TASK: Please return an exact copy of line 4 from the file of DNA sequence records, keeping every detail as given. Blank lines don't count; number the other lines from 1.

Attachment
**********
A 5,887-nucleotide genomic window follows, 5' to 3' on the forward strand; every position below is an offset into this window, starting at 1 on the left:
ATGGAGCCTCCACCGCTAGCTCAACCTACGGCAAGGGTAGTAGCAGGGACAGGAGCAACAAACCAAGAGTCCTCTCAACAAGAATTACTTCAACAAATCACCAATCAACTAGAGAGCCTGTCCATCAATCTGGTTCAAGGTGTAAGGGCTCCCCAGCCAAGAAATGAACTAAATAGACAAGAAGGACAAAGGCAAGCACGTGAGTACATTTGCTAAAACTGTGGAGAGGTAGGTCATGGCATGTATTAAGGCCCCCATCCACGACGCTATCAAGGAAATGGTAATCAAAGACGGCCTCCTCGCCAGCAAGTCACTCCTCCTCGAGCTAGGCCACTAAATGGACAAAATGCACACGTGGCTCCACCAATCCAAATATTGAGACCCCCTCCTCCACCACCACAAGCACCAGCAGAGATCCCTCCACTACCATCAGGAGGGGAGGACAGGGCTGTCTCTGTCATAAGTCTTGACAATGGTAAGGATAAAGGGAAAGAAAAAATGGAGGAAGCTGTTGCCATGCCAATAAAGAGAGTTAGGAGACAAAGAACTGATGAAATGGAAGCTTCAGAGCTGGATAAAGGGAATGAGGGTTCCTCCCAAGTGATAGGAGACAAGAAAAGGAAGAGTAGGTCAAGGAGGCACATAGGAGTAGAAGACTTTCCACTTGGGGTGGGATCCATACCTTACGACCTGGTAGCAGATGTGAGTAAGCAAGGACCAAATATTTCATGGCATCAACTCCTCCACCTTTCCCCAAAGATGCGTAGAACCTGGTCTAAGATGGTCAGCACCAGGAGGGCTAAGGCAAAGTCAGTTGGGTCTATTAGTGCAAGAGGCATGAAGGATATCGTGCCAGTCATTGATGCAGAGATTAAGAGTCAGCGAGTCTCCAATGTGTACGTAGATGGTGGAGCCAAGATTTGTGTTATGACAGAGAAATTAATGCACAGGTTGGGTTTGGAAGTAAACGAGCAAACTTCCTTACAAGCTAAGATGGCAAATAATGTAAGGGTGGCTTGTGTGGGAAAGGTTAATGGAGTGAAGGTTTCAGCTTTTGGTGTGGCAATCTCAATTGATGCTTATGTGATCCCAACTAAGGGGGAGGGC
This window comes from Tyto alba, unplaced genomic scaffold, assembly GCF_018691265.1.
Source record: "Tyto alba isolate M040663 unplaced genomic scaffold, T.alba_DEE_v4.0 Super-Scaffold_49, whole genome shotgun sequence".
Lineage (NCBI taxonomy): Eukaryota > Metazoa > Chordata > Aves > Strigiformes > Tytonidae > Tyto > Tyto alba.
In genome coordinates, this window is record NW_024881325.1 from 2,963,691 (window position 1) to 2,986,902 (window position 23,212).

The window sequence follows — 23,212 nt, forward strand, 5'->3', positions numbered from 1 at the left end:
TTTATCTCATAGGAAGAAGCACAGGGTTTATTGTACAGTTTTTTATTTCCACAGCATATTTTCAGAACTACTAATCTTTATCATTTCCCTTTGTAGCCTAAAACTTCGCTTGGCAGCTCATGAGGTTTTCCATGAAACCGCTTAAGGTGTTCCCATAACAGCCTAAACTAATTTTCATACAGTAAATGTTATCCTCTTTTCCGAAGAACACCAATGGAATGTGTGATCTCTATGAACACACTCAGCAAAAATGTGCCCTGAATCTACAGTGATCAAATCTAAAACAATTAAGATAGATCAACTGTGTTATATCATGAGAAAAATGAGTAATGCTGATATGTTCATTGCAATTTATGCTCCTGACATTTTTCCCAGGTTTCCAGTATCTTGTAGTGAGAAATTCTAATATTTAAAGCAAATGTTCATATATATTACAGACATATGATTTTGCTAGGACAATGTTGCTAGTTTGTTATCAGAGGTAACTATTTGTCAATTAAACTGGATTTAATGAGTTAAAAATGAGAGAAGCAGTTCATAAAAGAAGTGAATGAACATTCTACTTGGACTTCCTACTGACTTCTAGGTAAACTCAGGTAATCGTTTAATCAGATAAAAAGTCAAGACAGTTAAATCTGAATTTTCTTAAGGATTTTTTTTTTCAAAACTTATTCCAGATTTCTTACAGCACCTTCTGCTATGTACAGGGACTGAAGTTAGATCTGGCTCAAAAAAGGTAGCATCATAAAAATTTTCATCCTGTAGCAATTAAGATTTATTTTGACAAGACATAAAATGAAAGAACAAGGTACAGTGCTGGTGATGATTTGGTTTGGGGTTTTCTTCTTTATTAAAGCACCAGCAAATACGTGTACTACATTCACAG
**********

Source record: "Tyto alba isolate M040663 unplaced genomic scaffold, T.alba_DEE_v4.0 Super-Scaffold_49, whole genome shotgun sequence".